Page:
So facing up to the fact that my own book was not that good and there was definitely something missing, I had to find out what was missing. Someone finally read it and said, "You know what’s missing is an analysis of Zen and the Art and a story that we don’t know anything about. It’s the elephant in the room. You can’t ignore it." And they were right. And I was kind of disappointed because, for one thing, I’m not an intellectual philosopher type, and Robert Pirsig is a recluse. I chipped away at things, read the book again and eventually I realized that Robert Pirsig had a fascinating story. It was far more than I thought it would be; it was an astonishing story, and I realized it should be told. Nobody ever knew. Robert Pirsig knew, but he didn’t really want to tell anyone. His family knew, but nobody ever asked them, so the story’s never been told. Have you read Zen and the Art?

WW: I have. I actually made it all the way through the first time I read it.

MR: (Laughs.) Lots of people do. I was trying to work out the numbers this morning. My own estimate is that of all the people who ever bought the book, from the replies I get from people, probably only 10 percent ever finished it. The vast majority did not. But that means that half a million people read it and loved it, and those are only the people who paid for their copy. It has affected people in a way that no other book ever can.

WW: What was the most enlightening part of the journey for you?

MR: Do you mean a Zen moment?

WW: Did you have any Zen moments?

MR: I had a few, yeah. The biggest one you’ll get to at the very end of the book in California among the redwoods, and that was just a freaky experience. I had a very freaky experience in the redwoods, but probably if there was a moment of… well, you know, I met some interesting people on this trip, and they helped to enlighten me. People like Bill the mechanic and Mike the motel owner. They had stories of adversity and resolution that matched Pirsig’s own and showed me that I could resolve anything I wanted in my life. If they could do this, I could do mine. Nothing in this book is made-up, everything is exactly as it happened. I originally was going to make stuff up -- thought if I write a book I’d pad it with this that and the other. But I didn’t need to. So much happened. And if I’d been in a car, none of this would have happened. I would have had very few adventures and it would have been a question of staying awake on the road.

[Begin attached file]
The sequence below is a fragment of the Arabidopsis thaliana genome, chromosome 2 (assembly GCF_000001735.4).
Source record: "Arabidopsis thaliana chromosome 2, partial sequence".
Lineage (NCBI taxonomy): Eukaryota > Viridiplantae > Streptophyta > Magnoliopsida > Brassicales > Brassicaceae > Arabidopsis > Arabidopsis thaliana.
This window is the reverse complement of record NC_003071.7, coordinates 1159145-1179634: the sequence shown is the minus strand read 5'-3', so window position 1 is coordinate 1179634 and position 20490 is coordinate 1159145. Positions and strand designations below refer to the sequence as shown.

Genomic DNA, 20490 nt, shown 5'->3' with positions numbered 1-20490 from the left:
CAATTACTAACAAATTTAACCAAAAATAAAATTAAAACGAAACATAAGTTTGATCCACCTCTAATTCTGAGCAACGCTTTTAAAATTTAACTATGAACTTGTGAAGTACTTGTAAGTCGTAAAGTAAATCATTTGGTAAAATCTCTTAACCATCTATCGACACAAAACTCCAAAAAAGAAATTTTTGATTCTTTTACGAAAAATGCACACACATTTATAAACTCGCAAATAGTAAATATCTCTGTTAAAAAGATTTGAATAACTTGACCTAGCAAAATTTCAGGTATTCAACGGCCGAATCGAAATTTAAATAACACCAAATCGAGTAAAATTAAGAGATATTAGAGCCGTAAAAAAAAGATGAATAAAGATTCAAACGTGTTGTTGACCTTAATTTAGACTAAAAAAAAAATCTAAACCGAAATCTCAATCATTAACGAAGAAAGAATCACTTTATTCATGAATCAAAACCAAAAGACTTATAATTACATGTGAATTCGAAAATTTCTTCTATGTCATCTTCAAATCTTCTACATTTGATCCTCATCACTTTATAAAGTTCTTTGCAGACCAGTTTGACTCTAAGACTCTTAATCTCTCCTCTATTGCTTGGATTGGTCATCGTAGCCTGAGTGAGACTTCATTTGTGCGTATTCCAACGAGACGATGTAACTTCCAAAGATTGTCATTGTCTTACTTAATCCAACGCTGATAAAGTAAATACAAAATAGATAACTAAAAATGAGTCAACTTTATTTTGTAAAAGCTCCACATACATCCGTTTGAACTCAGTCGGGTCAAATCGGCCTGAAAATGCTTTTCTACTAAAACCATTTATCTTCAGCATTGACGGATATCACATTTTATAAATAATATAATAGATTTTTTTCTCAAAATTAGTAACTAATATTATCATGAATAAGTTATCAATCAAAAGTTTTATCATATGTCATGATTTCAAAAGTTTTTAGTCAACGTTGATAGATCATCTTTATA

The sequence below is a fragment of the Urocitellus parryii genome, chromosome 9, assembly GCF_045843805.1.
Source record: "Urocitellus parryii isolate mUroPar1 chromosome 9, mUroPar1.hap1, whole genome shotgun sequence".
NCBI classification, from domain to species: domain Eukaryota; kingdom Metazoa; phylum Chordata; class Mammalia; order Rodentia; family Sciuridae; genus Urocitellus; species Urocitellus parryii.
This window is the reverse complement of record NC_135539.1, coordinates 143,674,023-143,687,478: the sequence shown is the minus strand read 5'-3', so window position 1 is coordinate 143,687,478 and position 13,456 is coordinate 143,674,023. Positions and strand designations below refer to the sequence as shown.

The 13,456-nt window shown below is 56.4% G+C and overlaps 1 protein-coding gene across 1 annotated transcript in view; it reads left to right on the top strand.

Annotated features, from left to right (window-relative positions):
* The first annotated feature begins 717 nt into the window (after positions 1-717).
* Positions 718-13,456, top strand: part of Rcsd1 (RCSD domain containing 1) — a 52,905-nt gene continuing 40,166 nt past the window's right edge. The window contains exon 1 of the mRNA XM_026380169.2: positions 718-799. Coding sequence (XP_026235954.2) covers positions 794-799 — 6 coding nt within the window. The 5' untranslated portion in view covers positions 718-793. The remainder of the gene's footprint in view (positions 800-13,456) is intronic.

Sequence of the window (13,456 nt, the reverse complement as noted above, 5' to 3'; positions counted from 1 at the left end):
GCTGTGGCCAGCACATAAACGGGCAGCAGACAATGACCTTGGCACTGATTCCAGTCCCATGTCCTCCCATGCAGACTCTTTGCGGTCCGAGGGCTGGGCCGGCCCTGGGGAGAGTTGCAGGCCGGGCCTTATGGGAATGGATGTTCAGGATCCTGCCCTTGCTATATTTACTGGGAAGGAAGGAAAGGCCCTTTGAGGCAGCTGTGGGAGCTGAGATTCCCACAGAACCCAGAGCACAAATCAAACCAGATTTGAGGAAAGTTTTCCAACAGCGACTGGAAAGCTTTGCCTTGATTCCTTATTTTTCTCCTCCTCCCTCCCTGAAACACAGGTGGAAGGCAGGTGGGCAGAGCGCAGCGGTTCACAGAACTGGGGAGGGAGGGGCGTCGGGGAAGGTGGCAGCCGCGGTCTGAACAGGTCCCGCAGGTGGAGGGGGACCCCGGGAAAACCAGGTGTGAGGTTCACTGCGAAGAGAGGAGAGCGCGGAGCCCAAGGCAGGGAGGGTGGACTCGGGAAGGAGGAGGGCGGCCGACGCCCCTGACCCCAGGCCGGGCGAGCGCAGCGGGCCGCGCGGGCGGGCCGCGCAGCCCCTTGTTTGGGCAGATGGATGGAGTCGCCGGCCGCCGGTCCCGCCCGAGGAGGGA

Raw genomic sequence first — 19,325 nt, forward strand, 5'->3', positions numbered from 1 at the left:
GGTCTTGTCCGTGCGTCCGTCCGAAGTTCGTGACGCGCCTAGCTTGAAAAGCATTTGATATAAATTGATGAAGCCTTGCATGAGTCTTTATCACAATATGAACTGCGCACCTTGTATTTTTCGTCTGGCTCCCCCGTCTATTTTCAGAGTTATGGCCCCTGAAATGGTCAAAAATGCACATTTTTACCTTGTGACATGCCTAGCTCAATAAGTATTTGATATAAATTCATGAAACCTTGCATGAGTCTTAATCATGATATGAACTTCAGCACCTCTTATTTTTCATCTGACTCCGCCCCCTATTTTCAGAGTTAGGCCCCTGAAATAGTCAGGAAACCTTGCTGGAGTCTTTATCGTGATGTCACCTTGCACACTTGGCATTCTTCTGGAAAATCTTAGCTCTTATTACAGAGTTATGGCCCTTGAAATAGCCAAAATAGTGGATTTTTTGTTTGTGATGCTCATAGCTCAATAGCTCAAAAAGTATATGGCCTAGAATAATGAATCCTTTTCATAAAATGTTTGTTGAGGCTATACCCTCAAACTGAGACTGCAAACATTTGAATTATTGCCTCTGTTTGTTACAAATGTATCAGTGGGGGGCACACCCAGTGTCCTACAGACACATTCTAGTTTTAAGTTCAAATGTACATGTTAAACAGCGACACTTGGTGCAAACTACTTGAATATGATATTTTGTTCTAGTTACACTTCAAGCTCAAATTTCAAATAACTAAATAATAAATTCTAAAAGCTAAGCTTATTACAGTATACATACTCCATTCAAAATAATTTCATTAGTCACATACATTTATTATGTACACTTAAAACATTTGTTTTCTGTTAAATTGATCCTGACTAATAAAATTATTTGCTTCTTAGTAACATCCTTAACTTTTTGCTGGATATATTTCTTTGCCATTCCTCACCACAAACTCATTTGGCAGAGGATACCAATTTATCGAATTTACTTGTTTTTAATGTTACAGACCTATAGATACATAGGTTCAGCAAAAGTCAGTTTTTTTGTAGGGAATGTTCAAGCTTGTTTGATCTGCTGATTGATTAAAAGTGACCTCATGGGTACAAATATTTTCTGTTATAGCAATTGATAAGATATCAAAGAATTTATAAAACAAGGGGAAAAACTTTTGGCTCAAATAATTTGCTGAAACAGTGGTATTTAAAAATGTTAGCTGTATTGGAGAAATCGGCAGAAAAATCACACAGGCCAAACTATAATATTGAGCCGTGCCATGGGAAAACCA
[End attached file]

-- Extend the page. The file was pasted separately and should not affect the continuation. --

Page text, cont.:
WW: Given the opportunity, would you take this journey again? What would you do differently the second time around?

MR: I would, in that I would like to see the people again. But I wouldn’t take it again in the same way because I don’t need to, I’ve already done it once. I would certainly take other journeys again, but this particular one I’ve done it now, so I don’t need to retrace it in the same way. But I would like to go back and see the DeWees' and Bill and the various people you meet throughout the book. In a way I’m doing it again right now. I’m making my way across the country on a bike, and I do plan on going to California next summer. My oldest son will be twelve, and I took him to New York City on my motorcycle, and we had a great time. He loved it, and that was practice to see if he would be up to going to California.

It can be very arduous. It gets very hot, there’s no air conditioning and you can only carry a small amount of things and I needed to know if he’d be okay with that. I’ll do that, I’m not trying to be Robert Pirsig. I was just following his tracks to see where he would take me. I wouldn’t really want to be Robert Pirsig. When you read my book, you realize that of all the peace and resolution that is advocated in Zen and the Art, very little of it is apparent in his own life at that time. His own life is a life of turmoil, but fortunately everybody -- with the exception of Chris, of course -- came through it all in the end to find happiness.

WW: There’s quite a bit of personal information about Pirsig and his family in the book that most readers don’t know. How did you go about procuring this information?